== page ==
The Surprising Side-Effect of Antidepressant Use ‘Emotional Blunting

Antidepressants are meant to help us feel better, but a new study has found that they may have an unexpected side-effect: emotional blunting.

Emotional blunting is a term used to describe the experience of feeling disconnected or numb to emotions. It can be a troubling side-effect, as it can make it difficult to feel happiness, love, or sadness in the same way as before.

The study, which was published in the journal JAMA Psychiatry, looked at data from more than 1,500 people who were taking antidepressants. It found that around 35% of those participants reported experiencing emotional blunting.

If you’re taking antidepressants and are experiencing this side effect, don’t worry you’re not alone. Talk to your doctor about it, as they may be able to suggest a different medication that doesn’t cause this problem.

What Is Emotional Blunting?

Emotional blunting is a side effect associated with the use of antidepressants. It’s when you no longer feel as emotionally connected to things as you once did.

You may feel like you’re distancing yourself from your loved ones, or that you just don’t care about things as much as you used to. It can be a really scary experience, and it’s one that a lot of people don’t know about.

That’s why it’s important to be aware of the potential side effects of antidepressants before you start taking them. If you’re experiencing any of the symptoms of emotional blunting, talk to your doctor. There may be other treatments available that don’t cause this side effect.

What the Research Says About Antidepressants and Emotional Blunting

Quite a few studies have been conducted on the effects of antidepressants and emotional blunting. So far, it seems that these drugs may be linked to a decrease in empathy and emotional recognition in people who take them.

In one study, participants who had been taking antidepressants for at least six weeks were asked to watch a video of someone being cry and then react to it. The results showed that those who were taking antidepressants felt significantly less emotion than those who weren’t.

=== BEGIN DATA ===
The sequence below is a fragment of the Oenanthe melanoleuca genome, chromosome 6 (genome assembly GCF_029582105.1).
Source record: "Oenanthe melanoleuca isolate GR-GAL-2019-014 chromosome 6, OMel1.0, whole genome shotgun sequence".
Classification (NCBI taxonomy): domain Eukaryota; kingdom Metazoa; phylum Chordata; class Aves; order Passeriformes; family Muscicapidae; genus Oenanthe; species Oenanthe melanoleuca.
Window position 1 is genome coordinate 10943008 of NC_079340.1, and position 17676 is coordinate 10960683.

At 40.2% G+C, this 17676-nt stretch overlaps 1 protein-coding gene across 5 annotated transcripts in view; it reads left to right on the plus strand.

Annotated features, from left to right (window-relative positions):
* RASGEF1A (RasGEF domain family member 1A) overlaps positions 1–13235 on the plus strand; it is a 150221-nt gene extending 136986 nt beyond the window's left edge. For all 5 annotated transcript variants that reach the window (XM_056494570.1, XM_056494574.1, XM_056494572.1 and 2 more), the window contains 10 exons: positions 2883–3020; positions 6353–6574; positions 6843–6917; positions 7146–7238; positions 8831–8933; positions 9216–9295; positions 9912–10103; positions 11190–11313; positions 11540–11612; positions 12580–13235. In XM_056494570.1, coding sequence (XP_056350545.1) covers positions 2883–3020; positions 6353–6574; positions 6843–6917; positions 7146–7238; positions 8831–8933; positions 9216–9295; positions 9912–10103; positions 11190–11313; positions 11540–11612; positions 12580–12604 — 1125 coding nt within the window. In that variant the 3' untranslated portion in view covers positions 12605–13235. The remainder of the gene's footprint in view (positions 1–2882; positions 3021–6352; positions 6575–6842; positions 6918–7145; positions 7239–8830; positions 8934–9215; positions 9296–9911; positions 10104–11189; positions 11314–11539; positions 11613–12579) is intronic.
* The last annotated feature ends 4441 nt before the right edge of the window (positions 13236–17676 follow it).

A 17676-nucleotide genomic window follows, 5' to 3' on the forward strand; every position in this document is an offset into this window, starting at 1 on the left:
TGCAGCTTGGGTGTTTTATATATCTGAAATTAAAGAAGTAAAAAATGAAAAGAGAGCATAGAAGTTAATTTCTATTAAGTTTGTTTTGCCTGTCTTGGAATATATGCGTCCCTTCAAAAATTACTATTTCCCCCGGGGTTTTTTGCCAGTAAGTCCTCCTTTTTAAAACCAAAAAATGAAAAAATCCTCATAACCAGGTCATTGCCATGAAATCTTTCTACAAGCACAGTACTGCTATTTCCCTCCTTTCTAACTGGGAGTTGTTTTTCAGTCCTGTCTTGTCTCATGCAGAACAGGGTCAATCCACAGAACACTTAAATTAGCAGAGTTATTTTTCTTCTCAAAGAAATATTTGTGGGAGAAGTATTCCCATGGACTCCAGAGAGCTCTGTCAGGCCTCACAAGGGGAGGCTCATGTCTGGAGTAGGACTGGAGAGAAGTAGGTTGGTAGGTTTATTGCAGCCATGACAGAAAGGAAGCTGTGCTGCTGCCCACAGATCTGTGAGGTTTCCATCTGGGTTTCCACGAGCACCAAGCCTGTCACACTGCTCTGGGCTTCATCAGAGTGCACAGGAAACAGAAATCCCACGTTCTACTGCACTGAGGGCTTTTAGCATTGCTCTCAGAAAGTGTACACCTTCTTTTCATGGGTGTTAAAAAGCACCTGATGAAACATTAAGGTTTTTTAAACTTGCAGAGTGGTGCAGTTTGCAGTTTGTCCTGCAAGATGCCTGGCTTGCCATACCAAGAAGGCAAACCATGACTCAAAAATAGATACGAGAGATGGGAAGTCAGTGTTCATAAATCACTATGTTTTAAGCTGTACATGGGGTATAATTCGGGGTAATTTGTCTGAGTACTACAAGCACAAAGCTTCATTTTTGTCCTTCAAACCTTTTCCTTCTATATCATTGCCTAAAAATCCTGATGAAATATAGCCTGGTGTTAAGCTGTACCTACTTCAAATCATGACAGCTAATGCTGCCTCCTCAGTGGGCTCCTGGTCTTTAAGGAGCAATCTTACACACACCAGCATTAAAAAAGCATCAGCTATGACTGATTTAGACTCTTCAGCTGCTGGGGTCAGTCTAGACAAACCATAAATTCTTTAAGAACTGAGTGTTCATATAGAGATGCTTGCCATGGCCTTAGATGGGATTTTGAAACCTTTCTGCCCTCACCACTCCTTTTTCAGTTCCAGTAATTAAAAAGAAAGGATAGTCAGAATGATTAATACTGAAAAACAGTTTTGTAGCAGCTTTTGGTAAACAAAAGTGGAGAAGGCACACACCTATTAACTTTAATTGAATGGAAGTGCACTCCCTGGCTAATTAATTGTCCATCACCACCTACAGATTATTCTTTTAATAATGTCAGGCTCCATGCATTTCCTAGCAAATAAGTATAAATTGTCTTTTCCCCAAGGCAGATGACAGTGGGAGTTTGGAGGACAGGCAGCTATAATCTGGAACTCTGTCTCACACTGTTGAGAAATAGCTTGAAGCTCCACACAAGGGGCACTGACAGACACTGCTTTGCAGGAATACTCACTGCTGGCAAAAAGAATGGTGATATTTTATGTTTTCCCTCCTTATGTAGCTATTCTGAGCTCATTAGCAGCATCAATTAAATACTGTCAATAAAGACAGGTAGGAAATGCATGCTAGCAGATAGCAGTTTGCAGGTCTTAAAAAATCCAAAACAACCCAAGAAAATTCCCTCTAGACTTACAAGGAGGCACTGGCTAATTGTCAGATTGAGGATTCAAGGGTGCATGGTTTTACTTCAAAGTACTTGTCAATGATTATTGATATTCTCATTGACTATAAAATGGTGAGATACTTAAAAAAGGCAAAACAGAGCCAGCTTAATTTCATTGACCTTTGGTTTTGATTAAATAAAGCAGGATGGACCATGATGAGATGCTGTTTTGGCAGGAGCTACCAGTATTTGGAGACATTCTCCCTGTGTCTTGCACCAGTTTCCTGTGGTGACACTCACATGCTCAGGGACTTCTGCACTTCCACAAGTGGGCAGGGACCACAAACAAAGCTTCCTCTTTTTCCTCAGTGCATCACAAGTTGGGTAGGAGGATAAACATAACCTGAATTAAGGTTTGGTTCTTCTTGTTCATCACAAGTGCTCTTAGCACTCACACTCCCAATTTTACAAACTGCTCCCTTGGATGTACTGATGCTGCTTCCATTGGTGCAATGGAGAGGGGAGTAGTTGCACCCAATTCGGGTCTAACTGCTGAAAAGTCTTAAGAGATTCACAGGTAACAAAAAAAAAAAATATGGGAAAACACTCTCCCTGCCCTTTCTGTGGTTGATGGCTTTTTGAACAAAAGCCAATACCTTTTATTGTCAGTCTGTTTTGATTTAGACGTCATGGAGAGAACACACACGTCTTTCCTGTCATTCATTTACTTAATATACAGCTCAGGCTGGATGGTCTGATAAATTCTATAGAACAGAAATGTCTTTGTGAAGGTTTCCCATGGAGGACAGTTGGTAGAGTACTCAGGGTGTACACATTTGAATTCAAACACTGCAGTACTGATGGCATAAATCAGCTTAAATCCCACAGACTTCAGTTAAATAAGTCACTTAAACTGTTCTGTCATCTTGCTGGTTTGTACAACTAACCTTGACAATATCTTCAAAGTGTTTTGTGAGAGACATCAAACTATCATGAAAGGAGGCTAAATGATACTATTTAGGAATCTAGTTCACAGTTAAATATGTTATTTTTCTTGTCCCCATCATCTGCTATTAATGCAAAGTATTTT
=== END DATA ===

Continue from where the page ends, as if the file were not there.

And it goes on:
In another study, researchers looked at the brain scans of people who had taken antidepressants and found that there was less activation in areas that are associated with emotion, empathy, and social cognition.

So what does this mean for those of us who take antidepressants? Well, it’s still too early to say for sure. But it’s important to be aware of these potential side effects so that we can make informed decisions about our treatment.

Symptoms of Emotional Blunting

You may be experiencing emotional blunting if you have recently started antidepressants and have been feeling a decrease in your ability to feel or express emotion. You may feel like you are living in a “zombie” state, or that your emotions are just not as intense as they used to be.

This blunting of emotion can be a very scary and isolating experience, as it can make you feel like you are no longer in control of your own life or emotions. You may find that you are unable to connect with others in the same way that you used to, and that your relationships are suffering because of it.